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A proposal for cellularity assessment for EGFR mutational analysis with a correlation with DNA yield and evaluation of the number of sections obtained from cell blocks for immunohistochemistry in non-small cell lung carcinoma
  1. Gilda da Cunha Santos1,2,
  2. Tyler Wyeth2,
  3. Allie Reid2,
  4. Mauro Ajaj Saieg3,
  5. Bethany Pitcher4,
  6. Melania Pintilie4,
  7. Suzanne Kamel-Reid1,2,
  8. Ming Sound Tsao1,2
  1. 1Laboratory Medicine Program, University Health Network, Toronto, Ontario, Canada
  2. 2Department of Laboratory Medicine and Pathobiology, University of Toronto, Toronto, Ontario, Canada
  3. 3Department of Pathology, Santa Casa Medical School, São Paulo, Brazil
  4. 4Department of Biostatistics, University Health Network and Princess Margaret Hospital, Toronto, Ontario, Canada
  1. Correspondence to Dr Gilda da Cunha Santos, Department of Laboratory Medicine and Pathobiology, University of Toronto, University Health Network, 200 Elizabeth Street, 11th Floor, Eaton Wing, Toronto, Ontario, Canada M5G 2C4; gilda.santos{at}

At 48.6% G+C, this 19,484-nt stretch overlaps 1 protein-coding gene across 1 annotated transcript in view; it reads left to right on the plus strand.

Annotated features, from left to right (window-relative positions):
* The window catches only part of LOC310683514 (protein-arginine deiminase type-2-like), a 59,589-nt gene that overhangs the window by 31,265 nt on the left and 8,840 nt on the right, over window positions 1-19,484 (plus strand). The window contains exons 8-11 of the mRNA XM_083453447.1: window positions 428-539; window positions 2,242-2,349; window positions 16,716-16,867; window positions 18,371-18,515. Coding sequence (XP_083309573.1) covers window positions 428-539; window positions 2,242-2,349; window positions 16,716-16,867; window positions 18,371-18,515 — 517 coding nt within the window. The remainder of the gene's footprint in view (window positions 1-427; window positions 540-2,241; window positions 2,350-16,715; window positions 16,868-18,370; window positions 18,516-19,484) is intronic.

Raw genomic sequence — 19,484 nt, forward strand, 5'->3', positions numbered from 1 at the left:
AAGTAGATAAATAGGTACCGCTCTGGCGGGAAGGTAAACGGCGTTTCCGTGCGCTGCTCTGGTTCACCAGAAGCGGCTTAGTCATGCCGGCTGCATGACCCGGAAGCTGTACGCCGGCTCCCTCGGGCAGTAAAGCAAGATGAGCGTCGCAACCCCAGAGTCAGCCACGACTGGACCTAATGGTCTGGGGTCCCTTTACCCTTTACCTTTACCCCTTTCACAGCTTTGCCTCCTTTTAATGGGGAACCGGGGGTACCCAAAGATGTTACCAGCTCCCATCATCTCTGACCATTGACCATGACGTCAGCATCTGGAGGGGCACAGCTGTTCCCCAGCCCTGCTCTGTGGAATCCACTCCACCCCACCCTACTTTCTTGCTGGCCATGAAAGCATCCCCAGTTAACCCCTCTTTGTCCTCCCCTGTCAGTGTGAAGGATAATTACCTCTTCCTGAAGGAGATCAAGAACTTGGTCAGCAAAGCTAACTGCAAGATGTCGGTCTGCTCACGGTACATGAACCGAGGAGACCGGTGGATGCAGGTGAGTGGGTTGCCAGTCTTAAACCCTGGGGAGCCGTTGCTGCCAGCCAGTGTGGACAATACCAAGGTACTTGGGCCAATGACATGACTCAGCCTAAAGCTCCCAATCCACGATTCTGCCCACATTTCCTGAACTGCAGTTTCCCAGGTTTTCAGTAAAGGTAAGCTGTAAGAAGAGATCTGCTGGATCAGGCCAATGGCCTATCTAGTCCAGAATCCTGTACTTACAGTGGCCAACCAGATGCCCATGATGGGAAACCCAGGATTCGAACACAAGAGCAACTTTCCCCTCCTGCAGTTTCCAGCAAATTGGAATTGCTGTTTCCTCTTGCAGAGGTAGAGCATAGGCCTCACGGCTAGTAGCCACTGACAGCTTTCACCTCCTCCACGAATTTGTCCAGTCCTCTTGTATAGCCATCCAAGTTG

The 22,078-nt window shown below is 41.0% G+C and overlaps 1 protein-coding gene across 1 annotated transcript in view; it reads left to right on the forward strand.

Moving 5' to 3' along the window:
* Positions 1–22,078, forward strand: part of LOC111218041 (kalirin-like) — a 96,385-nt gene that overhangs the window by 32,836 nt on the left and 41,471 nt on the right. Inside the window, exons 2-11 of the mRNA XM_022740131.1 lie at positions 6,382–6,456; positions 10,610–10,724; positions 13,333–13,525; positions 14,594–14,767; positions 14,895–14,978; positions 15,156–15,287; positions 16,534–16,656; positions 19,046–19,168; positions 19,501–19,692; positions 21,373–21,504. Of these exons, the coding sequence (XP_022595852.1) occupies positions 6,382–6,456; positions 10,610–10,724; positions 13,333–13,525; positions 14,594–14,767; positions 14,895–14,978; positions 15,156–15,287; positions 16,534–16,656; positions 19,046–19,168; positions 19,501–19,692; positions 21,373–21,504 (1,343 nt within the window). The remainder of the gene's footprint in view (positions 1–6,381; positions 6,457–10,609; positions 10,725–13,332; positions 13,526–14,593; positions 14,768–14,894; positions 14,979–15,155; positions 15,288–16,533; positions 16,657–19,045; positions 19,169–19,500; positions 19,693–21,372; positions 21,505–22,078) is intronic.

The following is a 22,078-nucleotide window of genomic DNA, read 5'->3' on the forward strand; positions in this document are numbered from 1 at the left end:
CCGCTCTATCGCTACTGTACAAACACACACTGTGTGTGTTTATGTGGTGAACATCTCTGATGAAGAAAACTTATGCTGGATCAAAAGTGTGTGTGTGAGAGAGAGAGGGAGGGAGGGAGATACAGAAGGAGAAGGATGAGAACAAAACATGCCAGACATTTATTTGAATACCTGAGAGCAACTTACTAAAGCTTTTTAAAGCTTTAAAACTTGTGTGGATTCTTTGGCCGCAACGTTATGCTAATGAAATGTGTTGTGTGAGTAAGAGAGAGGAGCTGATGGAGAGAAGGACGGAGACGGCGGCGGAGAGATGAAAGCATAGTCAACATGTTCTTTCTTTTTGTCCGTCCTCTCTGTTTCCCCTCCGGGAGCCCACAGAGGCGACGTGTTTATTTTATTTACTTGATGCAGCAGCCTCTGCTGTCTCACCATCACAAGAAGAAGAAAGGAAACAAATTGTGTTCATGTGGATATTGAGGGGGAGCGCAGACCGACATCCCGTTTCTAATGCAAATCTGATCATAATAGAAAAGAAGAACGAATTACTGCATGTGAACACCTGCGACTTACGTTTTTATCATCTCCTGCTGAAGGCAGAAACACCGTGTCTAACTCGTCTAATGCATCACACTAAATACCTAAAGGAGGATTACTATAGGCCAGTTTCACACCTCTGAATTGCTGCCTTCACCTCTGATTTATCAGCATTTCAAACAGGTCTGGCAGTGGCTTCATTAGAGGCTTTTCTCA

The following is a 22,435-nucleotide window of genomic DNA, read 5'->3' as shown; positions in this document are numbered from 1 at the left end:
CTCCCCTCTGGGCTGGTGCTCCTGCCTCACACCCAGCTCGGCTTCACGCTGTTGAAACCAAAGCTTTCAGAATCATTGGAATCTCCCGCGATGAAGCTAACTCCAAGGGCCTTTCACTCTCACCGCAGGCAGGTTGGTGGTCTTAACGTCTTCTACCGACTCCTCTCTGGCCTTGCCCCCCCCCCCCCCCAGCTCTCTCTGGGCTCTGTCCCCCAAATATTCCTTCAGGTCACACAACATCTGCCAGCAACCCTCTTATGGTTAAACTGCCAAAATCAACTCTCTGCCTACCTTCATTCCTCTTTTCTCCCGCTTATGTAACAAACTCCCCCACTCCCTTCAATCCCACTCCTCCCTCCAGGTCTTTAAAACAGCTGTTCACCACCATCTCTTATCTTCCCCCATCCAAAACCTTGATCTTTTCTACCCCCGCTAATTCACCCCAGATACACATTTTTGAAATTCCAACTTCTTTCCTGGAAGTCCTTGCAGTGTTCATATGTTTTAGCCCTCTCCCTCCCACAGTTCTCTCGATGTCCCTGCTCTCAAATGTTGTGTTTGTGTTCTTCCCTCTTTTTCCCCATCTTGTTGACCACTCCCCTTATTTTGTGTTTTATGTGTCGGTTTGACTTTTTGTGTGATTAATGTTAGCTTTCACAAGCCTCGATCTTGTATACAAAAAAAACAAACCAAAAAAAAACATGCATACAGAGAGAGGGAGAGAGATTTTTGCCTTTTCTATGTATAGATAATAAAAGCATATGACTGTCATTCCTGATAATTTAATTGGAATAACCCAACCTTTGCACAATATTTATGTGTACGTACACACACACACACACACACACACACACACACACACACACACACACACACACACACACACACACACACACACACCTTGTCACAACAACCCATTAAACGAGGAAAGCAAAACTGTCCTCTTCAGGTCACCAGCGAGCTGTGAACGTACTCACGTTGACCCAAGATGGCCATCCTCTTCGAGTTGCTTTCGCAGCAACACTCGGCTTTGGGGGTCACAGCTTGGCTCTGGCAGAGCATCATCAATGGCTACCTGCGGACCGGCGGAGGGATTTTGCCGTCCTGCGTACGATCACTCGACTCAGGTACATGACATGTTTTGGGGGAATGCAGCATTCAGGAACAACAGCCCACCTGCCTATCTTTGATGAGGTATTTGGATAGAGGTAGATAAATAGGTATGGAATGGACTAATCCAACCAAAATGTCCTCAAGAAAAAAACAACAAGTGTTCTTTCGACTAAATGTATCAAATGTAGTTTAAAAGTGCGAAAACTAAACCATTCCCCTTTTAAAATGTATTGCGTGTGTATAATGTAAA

Aims Different approaches have been described for reporting specimen adequacy for epidermal growth factor receptor (EGFR) mutation analysis. We aimed: (1) to conduct cellularity assessment and to investigate its association with DNA yield, (2) to compare the H&E slides taken before and after the thick sections (curls) obtained for EGFR testing and (3) to evaluate the number of ancillary studies performed.

Methods Cell block (CB) slides of 110 non-small cell lung carcinoma cases submitted to EGFR analysis from 2010 to 2012 were reviewed for total cellularity (ranges 1–100, 100–250, 250–500, 500–750, 750–1000 and >1000 cells), tumour cellularity (ranges 1–50, 50–100, 100–300 and >300 cells) and the percentage of tumour cells. Precurl and postcurl H&E slides were compared using the three criteria. The number of immunohistochemistry (IHC) markers and special stains and DNA yield were recorded.

Results DNA yield was significantly associated with the total cellularity, number and percentage of tumour cells. For 46 cases with precurl and postcurl slides, only three (6.5%) were classified as being different and in two of them the postcurl slide had greater cellularity than the precurl. IHC was performed in 83 cases, with a minimum of 1 and a maximum of 11 markers (median of 3) per case.

Conclusions An association between the total cellularity and the tumour cellularity with the DNA yield was demonstrated using the ranges described. Evaluation of a postcurl slide is an unnecessary practice. The majority of the CB had sufficient material for ancillary studies (up to 11 markers) and mutation testing.

  • EGFR

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